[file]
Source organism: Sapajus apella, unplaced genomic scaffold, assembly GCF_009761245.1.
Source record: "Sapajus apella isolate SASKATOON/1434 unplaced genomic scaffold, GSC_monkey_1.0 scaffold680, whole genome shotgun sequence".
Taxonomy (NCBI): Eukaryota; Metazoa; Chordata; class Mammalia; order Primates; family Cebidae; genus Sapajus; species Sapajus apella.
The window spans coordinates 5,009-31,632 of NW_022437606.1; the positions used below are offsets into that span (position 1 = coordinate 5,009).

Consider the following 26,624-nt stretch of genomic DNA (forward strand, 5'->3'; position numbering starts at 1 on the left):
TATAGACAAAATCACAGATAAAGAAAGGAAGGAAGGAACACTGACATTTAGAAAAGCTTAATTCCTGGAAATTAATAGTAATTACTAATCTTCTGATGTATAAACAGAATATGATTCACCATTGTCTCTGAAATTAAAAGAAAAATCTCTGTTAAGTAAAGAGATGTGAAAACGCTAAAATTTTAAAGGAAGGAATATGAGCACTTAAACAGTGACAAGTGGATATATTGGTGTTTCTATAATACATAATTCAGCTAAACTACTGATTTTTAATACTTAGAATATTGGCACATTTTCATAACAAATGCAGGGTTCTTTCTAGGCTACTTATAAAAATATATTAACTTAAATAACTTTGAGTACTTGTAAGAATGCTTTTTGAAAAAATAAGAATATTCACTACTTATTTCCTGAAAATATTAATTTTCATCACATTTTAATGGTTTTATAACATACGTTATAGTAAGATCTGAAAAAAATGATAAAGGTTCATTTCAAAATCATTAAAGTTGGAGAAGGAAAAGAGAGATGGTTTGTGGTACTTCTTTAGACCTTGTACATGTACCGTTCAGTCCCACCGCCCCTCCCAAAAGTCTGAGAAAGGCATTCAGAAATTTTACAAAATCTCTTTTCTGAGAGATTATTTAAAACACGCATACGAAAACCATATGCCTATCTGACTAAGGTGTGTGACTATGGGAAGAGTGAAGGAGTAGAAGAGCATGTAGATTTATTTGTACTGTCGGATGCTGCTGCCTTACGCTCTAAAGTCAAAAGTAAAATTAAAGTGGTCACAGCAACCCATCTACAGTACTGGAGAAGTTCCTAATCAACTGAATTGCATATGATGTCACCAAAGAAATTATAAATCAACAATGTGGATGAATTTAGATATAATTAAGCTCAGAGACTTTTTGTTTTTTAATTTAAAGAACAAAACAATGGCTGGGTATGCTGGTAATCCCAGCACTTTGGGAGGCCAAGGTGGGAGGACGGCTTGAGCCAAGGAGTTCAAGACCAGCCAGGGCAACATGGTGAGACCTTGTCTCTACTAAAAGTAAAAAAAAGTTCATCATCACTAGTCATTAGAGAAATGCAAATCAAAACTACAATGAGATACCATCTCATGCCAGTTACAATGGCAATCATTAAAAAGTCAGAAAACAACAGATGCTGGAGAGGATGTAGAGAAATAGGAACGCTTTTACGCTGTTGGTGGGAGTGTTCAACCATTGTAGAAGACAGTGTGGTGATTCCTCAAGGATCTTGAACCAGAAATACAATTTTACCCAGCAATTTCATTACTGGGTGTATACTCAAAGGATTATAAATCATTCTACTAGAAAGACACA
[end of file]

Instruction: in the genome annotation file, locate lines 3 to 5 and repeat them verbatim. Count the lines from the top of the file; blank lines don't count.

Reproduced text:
Taxonomy (NCBI): Eukaryota; Metazoa; Chordata; class Mammalia; order Primates; family Cebidae; genus Sapajus; species Sapajus apella.
The window spans coordinates 5,009-31,632 of NW_022437606.1; the positions used below are offsets into that span (position 1 = coordinate 5,009).

Consider the following 26,624-nt stretch of genomic DNA (forward strand, 5'->3'; position numbering starts at 1 on the left):